Louisiana sheriff wants to keep ‘good’ prisoners in jail as free labor
Louisiana has a new prisoner release program and at least one sheriff is not a fan, saying those “good” inmates need to stay in jail and keep providing free labor.
Caddo Parish Sheriff Steve Prator railed against the state’s Justice Reinvestment Package which could reduce the prison population in his state by as much as 10 percent while also saving over $260 million in ten years by releasing nonviolent offenders slowly over time.
In Caddo Parish, 35 prisoners would be released immediately and Prator thinks that is far too many. According to him, the state needs them to “wash cars.”
“In addition to the bad ones … they’re releasing some good ones that we use every day to wash cars, to change oil in the cars, to cook in the kitchen, to do all that where we save money,” he went on. “Well, they’re going to let them out ― the ones that we use in work release programs.”
Marjorie Esman, executive director for the ACLU of Louisiana, says that Prator’s comments are essentially tantamount to “slavery.”
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In 38 seconds Steve Prattor, Sheriff of Caddo Parish in Louisiana, tells you why he REALLY likes keeping "good" Black men in jail. pic.twitter.com/7YtxixE1rU
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“The purpose of the criminal justice system is to keep the community safe and to make sure that nobody is incarcerated any longer than necessary,” Esman stated. “It’s certainly not to provide free labor for law enforcement officials ― that is essentially slavery. It is obviously not only ludicrous but a gross violation of people’s rights.”
“Louisiana is somewhat of a special case just because it has such a substantial proportion of its state prison population being held in local jails,” Marc Mauer, executive director of The Sentencing Project said.
“This has been going on for a very long time, and many of the local sheriffs welcome it because it’s bringing more money into their jurisdictions. It’s one of a number of factors that have contributed to Louisiana being a national leader in its use of imprisonment, and that’s nothing to be proud of.”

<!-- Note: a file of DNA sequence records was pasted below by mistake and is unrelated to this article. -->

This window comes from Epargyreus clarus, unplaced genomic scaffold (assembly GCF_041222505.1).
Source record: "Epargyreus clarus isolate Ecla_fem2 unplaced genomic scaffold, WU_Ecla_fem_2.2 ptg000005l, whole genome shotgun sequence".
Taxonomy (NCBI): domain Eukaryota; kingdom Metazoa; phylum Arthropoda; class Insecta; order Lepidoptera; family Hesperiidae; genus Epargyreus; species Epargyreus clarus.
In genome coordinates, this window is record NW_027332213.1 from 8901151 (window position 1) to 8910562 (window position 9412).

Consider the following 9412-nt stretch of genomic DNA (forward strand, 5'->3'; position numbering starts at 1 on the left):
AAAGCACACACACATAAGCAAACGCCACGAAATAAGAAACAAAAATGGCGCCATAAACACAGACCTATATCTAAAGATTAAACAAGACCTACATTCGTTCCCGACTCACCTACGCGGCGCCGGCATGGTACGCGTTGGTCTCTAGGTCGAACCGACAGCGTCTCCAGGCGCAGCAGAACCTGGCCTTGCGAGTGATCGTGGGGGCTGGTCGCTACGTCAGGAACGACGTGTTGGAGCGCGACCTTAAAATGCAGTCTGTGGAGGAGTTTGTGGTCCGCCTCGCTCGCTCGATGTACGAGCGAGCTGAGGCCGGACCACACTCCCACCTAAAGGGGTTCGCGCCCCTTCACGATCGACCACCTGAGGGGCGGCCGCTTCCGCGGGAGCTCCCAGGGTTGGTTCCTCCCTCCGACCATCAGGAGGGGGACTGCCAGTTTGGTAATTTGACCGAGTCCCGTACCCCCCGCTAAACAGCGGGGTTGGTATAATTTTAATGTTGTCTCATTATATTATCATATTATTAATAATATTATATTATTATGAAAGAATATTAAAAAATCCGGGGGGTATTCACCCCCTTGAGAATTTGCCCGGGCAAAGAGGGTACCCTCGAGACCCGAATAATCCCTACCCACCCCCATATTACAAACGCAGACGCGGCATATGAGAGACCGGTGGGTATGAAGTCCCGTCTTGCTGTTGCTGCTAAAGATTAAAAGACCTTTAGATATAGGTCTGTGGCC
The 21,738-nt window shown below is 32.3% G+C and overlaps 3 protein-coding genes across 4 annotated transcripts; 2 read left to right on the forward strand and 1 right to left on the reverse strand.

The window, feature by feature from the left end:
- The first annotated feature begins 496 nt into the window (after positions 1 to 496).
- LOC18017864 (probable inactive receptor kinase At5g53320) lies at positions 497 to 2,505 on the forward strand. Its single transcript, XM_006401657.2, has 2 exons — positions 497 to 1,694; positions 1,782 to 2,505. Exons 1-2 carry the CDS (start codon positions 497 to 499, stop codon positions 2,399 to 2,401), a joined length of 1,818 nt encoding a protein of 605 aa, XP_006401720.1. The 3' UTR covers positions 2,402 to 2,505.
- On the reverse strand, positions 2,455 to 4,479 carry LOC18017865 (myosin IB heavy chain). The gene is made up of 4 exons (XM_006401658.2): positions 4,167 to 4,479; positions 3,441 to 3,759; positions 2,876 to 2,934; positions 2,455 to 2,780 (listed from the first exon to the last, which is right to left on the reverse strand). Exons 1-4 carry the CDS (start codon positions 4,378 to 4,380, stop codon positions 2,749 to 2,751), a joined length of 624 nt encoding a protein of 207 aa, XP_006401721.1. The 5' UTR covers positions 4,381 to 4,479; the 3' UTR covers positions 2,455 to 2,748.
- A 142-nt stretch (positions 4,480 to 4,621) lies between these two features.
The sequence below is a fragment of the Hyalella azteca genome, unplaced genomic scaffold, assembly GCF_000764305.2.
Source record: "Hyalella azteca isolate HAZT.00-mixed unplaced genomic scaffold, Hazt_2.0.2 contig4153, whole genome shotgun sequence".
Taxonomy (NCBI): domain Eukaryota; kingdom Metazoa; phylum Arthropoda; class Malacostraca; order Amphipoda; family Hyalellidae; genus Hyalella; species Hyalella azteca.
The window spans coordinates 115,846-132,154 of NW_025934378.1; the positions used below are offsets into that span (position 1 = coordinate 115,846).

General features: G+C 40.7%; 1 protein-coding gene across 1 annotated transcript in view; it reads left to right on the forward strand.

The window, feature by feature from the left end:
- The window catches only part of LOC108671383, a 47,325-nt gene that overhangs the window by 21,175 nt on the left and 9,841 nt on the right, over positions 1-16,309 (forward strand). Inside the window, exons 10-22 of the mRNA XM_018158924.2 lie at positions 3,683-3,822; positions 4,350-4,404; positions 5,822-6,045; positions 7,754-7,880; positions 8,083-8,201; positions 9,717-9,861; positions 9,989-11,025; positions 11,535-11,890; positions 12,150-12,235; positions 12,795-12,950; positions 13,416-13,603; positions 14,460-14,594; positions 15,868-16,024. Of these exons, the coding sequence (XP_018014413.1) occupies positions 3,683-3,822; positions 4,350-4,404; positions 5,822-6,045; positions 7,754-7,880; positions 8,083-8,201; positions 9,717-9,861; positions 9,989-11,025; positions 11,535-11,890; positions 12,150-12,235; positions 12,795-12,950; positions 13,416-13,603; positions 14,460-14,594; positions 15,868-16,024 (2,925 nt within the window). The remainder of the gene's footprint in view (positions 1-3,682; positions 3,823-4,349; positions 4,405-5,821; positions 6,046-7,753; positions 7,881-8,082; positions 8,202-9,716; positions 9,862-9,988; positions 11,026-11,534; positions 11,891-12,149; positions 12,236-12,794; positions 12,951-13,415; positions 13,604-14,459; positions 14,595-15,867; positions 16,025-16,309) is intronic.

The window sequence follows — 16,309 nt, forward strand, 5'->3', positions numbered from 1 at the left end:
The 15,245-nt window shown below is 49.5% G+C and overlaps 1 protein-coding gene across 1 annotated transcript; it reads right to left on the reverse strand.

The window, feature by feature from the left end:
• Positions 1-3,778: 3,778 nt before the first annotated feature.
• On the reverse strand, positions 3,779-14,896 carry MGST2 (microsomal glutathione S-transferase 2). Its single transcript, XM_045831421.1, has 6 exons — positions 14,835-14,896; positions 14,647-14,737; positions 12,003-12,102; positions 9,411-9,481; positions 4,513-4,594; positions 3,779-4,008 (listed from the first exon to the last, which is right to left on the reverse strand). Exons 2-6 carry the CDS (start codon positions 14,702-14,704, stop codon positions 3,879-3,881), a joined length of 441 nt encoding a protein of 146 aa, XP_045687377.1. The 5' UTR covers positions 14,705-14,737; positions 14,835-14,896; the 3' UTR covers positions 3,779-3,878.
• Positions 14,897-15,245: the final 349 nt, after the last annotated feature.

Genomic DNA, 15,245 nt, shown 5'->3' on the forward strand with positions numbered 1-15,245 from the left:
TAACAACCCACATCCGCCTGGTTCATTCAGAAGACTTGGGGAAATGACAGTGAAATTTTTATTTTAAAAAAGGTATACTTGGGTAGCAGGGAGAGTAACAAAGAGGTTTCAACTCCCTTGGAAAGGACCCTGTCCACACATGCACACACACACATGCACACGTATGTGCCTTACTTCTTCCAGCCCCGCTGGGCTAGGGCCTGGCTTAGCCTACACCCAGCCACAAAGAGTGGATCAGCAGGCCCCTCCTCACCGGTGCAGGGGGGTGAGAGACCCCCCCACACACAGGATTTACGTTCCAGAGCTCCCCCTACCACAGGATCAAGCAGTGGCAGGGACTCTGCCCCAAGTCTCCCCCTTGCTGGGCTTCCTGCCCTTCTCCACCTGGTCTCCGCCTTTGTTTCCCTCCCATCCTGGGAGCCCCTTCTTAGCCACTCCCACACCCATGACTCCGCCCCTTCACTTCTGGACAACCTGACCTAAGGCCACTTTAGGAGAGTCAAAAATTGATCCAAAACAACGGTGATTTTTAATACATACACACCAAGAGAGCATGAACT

Angel Harris, assistant council for the NAACP Legal Defense Fund, said she too was “shocked” that an elected official would make such “callous” and “disturbing” comments.
“[Prator] is talking directly about economic exploitation of human beings, which is one of the biggest issues in our criminal justice systems,” Harris stated. “It’s almost as if he forgets that he’s talking about human beings ― like he’s speaking about animals or cattle.
“It brought on images of slavery, quite frankly,” she added. “You think about the demographics of who is he actually talking about. It is overwhelmingly black and brown bodies … [who] are being housed in his jail and in those prisons.”
Spokeswoman for the Caddo Parish Sheriff’s Office, Cindy Chadwick, released the following statement.
“It is a fact that state inmates serving a hard-labor sentence can be required to work as part of their court-ordered sentence in Louisiana,” the statement read in part. “Those jobs may include picking up trash on parish roadways, preparing meals for inmates at the jail, or working for non-profits and public agencies in our community. The term ‘good’ inmates was in reference to state prisoners who are eligible to work but have lesser felony charges compared to others facing release who have criminal histories including murder, domestic violence, and battery.”
Louisiana Gov. John Bel Edwards said Prator does not understand what they are hoping to accomplish with this program.
“The sheriff is incorrect in his assessment of the Justice Reinvestment Package,” Edwards said. “The goal of this bipartisan package is to reduce the incarceration rate, make communities whole, and promote public safety by reducing the rates of recidivism with investments in treatment and jobs training programs.”
Edwards plans to meet with Prator next week to go over the package.